know why? In one setting, someone asks her if this is where she lives and Lydia answers no, not usually. Oh? I thought it
was her home. Sometimes we get glimpses of something as it’s appearing on somebody’s cell phone screen but we
don’t know who’s recording it or why. While jogging in the park, Lydia is stopped by the sound of a woman screaming
but we never find out what was wrong. Late in the movie, Lydia is meeting with some people in an office and, it’s only
by the barest of hints that we can presume that a sort of re-branding of Lydia is being envisioned.
Unlike most movies nowadays, this one opens with several screens of credits, showing those hundreds of names for everybody
from designers to caterers, drivers and office staff – the kind of thing that usually comes at the end of movies when
everybody’s trooping out of the theatre. Is the imposition of this tedious material at the beginning of the movie meant
to slow us down, to dampen our expectations, to warn us that what’s coming won’t be the usual escape entertainment?
Well, it certainly isn’t.
But it did hold my interest throughout. Mainly because the character of Lydia is so captivating. When you come away from the
movie, you have a good idea of what’s been bugging her, but your impressions are based mostly on surmise. There isn’t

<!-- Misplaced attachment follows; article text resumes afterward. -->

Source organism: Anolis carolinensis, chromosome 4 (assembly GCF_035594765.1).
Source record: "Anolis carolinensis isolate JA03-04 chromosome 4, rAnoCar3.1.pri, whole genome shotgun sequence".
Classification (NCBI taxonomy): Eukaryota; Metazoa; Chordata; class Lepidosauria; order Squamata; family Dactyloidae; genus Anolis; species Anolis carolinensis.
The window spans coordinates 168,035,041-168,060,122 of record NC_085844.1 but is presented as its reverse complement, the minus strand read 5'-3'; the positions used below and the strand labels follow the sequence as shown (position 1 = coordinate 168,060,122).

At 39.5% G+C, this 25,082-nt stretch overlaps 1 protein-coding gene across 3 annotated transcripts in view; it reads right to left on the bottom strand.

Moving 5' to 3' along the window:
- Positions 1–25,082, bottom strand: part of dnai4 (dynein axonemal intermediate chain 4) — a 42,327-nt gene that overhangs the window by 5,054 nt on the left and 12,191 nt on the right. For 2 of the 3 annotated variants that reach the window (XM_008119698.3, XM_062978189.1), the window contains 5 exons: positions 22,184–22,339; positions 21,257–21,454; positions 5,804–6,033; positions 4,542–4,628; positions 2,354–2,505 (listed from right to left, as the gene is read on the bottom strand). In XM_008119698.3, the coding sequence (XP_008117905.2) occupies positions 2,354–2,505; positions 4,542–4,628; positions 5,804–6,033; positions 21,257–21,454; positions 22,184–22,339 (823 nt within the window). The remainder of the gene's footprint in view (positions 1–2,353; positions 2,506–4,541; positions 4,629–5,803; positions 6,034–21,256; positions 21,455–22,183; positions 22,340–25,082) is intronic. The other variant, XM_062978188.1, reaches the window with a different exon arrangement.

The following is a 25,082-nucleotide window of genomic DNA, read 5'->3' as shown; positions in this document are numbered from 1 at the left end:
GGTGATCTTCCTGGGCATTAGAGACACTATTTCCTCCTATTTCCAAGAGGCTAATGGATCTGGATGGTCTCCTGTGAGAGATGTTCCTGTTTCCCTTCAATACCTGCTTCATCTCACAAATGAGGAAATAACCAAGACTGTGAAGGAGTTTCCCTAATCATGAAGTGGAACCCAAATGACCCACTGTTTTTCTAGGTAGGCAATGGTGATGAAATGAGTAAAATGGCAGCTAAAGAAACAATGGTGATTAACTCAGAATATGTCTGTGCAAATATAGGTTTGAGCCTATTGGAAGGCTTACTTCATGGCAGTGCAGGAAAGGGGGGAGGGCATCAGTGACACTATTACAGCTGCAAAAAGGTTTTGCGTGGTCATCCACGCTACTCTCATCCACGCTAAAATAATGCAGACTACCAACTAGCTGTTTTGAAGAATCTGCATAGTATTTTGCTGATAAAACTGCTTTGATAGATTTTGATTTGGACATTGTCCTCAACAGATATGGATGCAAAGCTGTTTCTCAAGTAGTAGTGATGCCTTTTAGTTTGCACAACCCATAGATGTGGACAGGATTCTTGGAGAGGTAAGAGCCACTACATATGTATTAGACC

a lot of evidence to back them up. Never mind. Despite the lack of the conventional norms of fiction, there actually might
be a point to the movie. It all has to do with the character of Lydia: no matter what life throws at you, you roll up your
sleeves and get on with it.
A Duet (Short Fiction) by Ian McEwan, The New Yorker, August 8, 2022
You can be pretty sure that a piece of Ian McEwan’s short fiction is going to be well worth reading, given that he has
written so many excellent novels. In this piece, he’s telling about a British school boy’s first experience of
sex at the age of 14 with a woman in her twenties. The atmosphere is vividly conveyed, the details are absolutely real and,
most importantly, the boy’s thoughts and feelings are nuanced, fluctuating and widely ranging in the way that we know
from our own experience but we don’t always see in fiction. All that we might expect from Mr. McEwan.
But is there anything special, anything outstanding about this piece? Yes, two things.
Firstly, the story is taking place in the fall of 1962 and the Cuban Missile Crisis provides a world- threatening background
to what’s happen in the boy’s private life. His school could be wiped out because of its proximity to a U.S. airbase
which would be a prime target in an international conflict. That leads his school pals wonder out loud if they might die before
they ever have sex. Which adds a bit of urgency to our hero’s sexual adventure.
And, secondly, when the boy does have sex for the first time, Mr. McEwan offers this reflection from the boy, a reaction that
probably many a young person has had but that I’ve never before seen in print: “It seemed as if he had been shown
a hidden fold in space where there was a catch, a fastener, and that as he released it and peeled away the illusory everyday
he saw what had always been there.” To him, it seems now as if all the conventional details of daily life were meant
as a diversion to keep everybody from knowing about this. And yet every adult did know. “What a façade. What pretense.”
On reading this back in August, I had the distinct impression that it was probably an excerpt from a novel. Indeed, I now
have the novel in hand: The Lesson. Here’s hoping this amounts to another of Mr. McEwan’s masterpieces.